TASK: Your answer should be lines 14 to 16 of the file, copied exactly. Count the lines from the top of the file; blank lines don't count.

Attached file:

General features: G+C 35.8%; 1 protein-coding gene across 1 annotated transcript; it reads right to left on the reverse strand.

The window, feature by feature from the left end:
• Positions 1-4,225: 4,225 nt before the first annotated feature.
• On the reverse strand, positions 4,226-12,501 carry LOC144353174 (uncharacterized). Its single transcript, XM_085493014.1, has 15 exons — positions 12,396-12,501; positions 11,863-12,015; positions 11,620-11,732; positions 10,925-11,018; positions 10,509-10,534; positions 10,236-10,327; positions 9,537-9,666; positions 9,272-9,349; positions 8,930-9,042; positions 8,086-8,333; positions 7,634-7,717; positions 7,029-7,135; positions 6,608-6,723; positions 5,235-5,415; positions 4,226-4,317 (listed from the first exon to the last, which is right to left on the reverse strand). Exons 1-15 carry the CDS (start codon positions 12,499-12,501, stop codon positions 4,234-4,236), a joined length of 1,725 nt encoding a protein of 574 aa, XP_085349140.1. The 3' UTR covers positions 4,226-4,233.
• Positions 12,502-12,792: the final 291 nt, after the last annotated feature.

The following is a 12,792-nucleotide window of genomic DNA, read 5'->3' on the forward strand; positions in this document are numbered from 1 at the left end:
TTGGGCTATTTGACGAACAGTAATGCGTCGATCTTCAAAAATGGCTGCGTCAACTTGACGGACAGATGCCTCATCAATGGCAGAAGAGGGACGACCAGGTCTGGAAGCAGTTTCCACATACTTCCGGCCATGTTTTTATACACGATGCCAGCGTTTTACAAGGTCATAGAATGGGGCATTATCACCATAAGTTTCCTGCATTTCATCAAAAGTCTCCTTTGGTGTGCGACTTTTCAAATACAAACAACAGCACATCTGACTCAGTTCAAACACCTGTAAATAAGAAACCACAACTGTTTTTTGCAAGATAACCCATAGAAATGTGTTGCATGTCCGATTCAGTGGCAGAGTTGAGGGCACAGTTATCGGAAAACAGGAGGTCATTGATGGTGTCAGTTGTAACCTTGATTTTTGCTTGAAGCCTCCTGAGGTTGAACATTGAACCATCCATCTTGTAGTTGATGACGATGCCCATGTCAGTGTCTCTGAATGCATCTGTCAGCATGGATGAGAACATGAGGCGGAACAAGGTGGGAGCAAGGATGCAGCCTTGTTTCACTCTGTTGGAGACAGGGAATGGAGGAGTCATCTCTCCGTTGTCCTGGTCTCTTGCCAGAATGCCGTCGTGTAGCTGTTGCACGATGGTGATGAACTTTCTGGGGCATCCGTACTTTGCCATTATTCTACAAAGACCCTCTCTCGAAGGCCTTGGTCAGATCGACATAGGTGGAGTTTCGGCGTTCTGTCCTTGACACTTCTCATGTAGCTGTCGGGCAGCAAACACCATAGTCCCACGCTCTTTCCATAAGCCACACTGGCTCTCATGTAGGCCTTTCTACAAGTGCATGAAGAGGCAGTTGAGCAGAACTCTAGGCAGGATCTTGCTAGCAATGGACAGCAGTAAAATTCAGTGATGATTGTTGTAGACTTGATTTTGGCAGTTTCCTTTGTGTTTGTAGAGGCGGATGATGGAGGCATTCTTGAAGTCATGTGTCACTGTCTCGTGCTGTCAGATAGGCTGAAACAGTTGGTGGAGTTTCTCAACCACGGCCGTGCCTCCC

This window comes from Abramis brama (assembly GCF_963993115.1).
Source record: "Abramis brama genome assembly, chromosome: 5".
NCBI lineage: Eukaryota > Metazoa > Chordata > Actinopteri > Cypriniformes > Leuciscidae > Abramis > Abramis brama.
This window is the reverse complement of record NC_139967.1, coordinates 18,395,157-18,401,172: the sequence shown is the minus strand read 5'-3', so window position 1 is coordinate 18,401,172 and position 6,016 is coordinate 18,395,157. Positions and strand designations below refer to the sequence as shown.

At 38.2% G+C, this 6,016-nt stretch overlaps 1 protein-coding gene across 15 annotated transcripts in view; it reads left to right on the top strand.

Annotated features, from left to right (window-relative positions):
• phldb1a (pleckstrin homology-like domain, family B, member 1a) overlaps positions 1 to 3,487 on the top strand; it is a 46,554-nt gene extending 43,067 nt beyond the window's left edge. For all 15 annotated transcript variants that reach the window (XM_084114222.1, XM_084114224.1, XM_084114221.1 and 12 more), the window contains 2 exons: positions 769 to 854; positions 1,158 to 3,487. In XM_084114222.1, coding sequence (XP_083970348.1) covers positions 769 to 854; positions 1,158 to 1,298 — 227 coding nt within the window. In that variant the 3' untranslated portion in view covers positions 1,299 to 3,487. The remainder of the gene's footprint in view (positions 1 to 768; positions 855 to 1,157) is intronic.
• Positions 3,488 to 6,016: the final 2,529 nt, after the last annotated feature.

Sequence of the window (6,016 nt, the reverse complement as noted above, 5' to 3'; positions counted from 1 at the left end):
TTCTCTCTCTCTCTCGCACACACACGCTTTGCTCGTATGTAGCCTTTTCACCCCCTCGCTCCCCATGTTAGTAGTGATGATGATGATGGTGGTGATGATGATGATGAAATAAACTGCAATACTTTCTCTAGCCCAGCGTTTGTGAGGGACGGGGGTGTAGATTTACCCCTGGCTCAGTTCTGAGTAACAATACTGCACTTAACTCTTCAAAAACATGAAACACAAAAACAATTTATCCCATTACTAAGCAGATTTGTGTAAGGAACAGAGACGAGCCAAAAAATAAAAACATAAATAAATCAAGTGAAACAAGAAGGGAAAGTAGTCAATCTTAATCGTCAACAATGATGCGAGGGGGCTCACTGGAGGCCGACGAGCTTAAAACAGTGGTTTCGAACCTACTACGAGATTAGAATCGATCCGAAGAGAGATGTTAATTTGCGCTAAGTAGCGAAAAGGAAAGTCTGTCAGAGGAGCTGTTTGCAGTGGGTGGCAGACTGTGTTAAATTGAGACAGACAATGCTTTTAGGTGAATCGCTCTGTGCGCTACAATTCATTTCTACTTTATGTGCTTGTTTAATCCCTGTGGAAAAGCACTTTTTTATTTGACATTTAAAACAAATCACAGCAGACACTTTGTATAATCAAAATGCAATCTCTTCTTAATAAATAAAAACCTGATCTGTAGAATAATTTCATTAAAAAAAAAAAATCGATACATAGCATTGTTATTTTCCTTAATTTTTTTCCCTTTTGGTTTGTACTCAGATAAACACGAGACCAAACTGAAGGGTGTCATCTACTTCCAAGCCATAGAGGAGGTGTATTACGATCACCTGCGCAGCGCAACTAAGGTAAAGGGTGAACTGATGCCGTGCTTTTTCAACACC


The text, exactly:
• phldb1a (pleckstrin homology-like domain, family B, member 1a) overlaps positions 1 to 3,487 on the top strand; it is a 46,554-nt gene extending 43,067 nt beyond the window's left edge. For all 15 annotated transcript variants that reach the window (XM_084114222.1, XM_084114224.1, XM_084114221.1 and 12 more), the window contains 2 exons: positions 769 to 854; positions 1,158 to 3,487. In XM_084114222.1, coding sequence (XP_083970348.1) covers positions 769 to 854; positions 1,158 to 1,298 — 227 coding nt within the window. In that variant the 3' untranslated portion in view covers positions 1,299 to 3,487. The remainder of the gene's footprint in view (positions 1 to 768; positions 855 to 1,157) is intronic.
• Positions 3,488 to 6,016: the final 2,529 nt, after the last annotated feature.

Sequence of the window (6,016 nt, the reverse complement as noted above, 5' to 3'; positions counted from 1 at the left end):